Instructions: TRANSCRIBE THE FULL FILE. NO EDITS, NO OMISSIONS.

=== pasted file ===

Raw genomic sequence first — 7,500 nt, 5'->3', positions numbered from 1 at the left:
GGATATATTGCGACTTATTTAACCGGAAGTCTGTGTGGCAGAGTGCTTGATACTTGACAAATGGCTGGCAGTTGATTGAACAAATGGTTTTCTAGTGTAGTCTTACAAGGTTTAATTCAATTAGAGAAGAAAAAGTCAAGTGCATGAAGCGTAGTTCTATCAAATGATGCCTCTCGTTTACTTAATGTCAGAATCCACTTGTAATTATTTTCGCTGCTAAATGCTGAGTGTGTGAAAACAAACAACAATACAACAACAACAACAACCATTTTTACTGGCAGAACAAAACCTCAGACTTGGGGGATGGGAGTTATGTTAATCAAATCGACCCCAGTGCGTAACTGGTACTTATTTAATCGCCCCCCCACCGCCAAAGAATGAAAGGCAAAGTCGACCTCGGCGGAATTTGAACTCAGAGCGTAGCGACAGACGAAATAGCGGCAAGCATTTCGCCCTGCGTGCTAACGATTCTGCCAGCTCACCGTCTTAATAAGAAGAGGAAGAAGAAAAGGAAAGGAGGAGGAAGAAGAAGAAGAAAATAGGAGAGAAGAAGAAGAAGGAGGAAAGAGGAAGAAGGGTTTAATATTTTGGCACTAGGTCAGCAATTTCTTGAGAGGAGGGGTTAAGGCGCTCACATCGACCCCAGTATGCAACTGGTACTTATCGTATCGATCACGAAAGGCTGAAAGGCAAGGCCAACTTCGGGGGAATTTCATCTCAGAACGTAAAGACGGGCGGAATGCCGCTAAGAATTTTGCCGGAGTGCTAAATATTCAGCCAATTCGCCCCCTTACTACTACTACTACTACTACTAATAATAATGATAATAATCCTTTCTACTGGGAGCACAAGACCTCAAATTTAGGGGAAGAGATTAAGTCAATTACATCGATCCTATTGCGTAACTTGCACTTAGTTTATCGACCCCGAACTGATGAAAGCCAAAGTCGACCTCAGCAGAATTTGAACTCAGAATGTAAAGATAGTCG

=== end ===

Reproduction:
Raw genomic sequence first — 7,500 nt, 5'->3', positions numbered from 1 at the left:
GGATATATTGCGACTTATTTAACCGGAAGTCTGTGTGGCAGAGTGCTTGATACTTGACAAATGGCTGGCAGTTGATTGAACAAATGGTTTTCTAGTGTAGTCTTACAAGGTTTAATTCAATTAGAGAAGAAAAAGTCAAGTGCATGAAGCGTAGTTCTATCAAATGATGCCTCTCGTTTACTTAATGTCAGAATCCACTTGTAATTATTTTCGCTGCTAAATGCTGAGTGTGTGAAAACAAACAACAATACAACAACAACAACAACCATTTTTACTGGCAGAACAAAACCTCAGACTTGGGGGATGGGAGTTATGTTAATCAAATCGACCCCAGTGCGTAACTGGTACTTATTTAATCGCCCCCCCACCGCCAAAGAATGAAAGGCAAAGTCGACCTCGGCGGAATTTGAACTCAGAGCGTAGCGACAGACGAAATAGCGGCAAGCATTTCGCCCTGCGTGCTAACGATTCTGCCAGCTCACCGTCTTAATAAGAAGAGGAAGAAGAAAAGGAAAGGAGGAGGAAGAAGAAGAAGAAAATAGGAGAGAAGAAGAAGAAGGAGGAAAGAGGAAGAAGGGTTTAATATTTTGGCACTAGGTCAGCAATTTCTTGAGAGGAGGGGTTAAGGCGCTCACATCGACCCCAGTATGCAACTGGTACTTATCGTATCGATCACGAAAGGCTGAAAGGCAAGGCCAACTTCGGGGGAATTTCATCTCAGAACGTAAAGACGGGCGGAATGCCGCTAAGAATTTTGCCGGAGTGCTAAATATTCAGCCAATTCGCCCCCTTACTACTACTACTACTACTACTAATAATAATGATAATAATCCTTTCTACTGGGAGCACAAGACCTCAAATTTAGGGGAAGAGATTAAGTCAATTACATCGATCCTATTGCGTAACTTGCACTTAGTTTATCGACCCCGAACTGATGAAAGCCAAAGTCGACCTCAGCAGAATTTGAACTCAGAATGTAAAGATAGTCG